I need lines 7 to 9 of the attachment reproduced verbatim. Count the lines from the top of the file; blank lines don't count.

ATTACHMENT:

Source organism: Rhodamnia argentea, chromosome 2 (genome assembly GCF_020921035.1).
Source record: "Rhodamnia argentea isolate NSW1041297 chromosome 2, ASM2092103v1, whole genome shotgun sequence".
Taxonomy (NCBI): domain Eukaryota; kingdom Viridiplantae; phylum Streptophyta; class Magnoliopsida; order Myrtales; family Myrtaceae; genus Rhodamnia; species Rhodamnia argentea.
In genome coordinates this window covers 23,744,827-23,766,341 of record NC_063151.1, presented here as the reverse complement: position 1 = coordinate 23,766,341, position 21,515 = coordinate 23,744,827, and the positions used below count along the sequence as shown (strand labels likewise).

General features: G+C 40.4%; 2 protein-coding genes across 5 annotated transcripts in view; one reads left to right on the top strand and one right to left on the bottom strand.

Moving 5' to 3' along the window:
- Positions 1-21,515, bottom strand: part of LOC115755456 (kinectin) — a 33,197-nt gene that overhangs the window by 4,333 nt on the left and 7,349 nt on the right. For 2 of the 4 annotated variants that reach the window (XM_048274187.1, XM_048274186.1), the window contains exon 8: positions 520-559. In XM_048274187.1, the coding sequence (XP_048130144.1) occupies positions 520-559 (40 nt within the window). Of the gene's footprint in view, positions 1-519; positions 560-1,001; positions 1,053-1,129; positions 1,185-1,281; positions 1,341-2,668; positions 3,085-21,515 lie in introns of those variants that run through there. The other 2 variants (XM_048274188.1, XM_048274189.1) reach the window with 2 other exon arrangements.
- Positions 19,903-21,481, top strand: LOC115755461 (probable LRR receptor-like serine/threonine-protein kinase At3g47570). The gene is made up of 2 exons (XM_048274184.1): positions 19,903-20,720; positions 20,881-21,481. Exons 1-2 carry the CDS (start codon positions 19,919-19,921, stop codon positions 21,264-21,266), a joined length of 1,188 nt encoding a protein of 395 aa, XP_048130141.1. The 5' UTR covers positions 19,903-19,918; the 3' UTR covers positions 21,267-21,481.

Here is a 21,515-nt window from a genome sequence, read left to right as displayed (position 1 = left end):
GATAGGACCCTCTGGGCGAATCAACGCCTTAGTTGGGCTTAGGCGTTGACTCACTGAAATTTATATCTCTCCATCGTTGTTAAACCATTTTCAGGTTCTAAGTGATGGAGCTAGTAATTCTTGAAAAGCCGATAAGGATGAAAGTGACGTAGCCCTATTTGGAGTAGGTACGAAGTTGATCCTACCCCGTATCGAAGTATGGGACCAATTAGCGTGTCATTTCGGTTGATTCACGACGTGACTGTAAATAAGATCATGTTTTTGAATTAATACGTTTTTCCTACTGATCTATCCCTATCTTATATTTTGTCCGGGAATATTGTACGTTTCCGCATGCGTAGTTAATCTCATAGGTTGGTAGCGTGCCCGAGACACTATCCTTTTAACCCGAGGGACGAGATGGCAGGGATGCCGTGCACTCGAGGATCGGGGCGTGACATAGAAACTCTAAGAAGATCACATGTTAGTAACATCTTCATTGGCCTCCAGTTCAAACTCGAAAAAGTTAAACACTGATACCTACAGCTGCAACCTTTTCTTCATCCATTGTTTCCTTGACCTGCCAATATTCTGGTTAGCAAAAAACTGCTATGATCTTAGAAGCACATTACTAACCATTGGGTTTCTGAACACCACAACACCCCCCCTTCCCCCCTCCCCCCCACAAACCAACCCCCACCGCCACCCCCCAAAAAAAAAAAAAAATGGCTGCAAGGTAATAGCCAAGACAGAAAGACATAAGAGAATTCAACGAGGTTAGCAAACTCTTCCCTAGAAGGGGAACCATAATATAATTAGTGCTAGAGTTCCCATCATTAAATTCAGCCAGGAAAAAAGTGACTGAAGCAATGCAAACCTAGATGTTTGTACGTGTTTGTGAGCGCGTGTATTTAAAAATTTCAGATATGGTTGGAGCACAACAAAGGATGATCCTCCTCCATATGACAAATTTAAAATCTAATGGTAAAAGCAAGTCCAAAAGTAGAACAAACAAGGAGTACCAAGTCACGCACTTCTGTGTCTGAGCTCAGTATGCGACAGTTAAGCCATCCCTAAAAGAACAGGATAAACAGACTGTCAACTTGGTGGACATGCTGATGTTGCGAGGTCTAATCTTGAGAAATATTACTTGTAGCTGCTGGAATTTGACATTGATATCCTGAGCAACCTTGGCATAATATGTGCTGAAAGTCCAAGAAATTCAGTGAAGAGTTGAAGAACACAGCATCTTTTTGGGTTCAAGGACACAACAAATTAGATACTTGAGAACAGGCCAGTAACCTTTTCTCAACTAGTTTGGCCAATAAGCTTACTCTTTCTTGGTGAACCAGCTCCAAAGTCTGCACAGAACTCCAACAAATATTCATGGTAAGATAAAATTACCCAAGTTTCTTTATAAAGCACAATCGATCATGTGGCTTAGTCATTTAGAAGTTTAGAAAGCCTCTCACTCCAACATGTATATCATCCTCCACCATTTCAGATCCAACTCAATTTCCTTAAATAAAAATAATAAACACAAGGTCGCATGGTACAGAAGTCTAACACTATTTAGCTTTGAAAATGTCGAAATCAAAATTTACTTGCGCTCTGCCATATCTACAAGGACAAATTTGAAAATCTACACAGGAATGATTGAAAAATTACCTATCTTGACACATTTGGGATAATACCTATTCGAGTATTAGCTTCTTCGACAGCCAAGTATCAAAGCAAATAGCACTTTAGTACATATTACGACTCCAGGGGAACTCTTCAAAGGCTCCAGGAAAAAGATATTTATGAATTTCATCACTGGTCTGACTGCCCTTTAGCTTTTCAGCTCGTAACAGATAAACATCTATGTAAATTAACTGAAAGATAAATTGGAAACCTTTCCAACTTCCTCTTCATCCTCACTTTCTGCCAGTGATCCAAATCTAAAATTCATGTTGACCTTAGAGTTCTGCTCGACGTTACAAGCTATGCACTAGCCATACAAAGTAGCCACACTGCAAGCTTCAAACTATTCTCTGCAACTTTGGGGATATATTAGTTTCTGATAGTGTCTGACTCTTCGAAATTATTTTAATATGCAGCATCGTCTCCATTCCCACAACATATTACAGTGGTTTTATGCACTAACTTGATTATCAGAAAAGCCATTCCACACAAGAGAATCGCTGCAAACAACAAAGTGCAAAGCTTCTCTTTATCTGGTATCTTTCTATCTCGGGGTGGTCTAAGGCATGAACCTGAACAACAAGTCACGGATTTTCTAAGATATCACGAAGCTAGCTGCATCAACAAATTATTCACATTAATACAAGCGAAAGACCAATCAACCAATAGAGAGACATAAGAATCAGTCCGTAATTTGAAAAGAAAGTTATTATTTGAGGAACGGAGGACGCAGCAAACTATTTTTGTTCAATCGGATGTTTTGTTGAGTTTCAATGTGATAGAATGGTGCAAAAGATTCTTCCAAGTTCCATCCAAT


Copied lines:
- Positions 1-21,515, bottom strand: part of LOC115755456 (kinectin) — a 33,197-nt gene that overhangs the window by 4,333 nt on the left and 7,349 nt on the right. For 2 of the 4 annotated variants that reach the window (XM_048274187.1, XM_048274186.1), the window contains exon 8: positions 520-559. In XM_048274187.1, the coding sequence (XP_048130144.1) occupies positions 520-559 (40 nt within the window). Of the gene's footprint in view, positions 1-519; positions 560-1,001; positions 1,053-1,129; positions 1,185-1,281; positions 1,341-2,668; positions 3,085-21,515 lie in introns of those variants that run through there. The other 2 variants (XM_048274188.1, XM_048274189.1) reach the window with 2 other exon arrangements.
- Positions 19,903-21,481, top strand: LOC115755461 (probable LRR receptor-like serine/threonine-protein kinase At3g47570). The gene is made up of 2 exons (XM_048274184.1): positions 19,903-20,720; positions 20,881-21,481. Exons 1-2 carry the CDS (start codon positions 19,919-19,921, stop codon positions 21,264-21,266), a joined length of 1,188 nt encoding a protein of 395 aa, XP_048130141.1. The 5' UTR covers positions 19,903-19,918; the 3' UTR covers positions 21,267-21,481.

Here is a 21,515-nt window from a genome sequence, read left to right as displayed (position 1 = left end):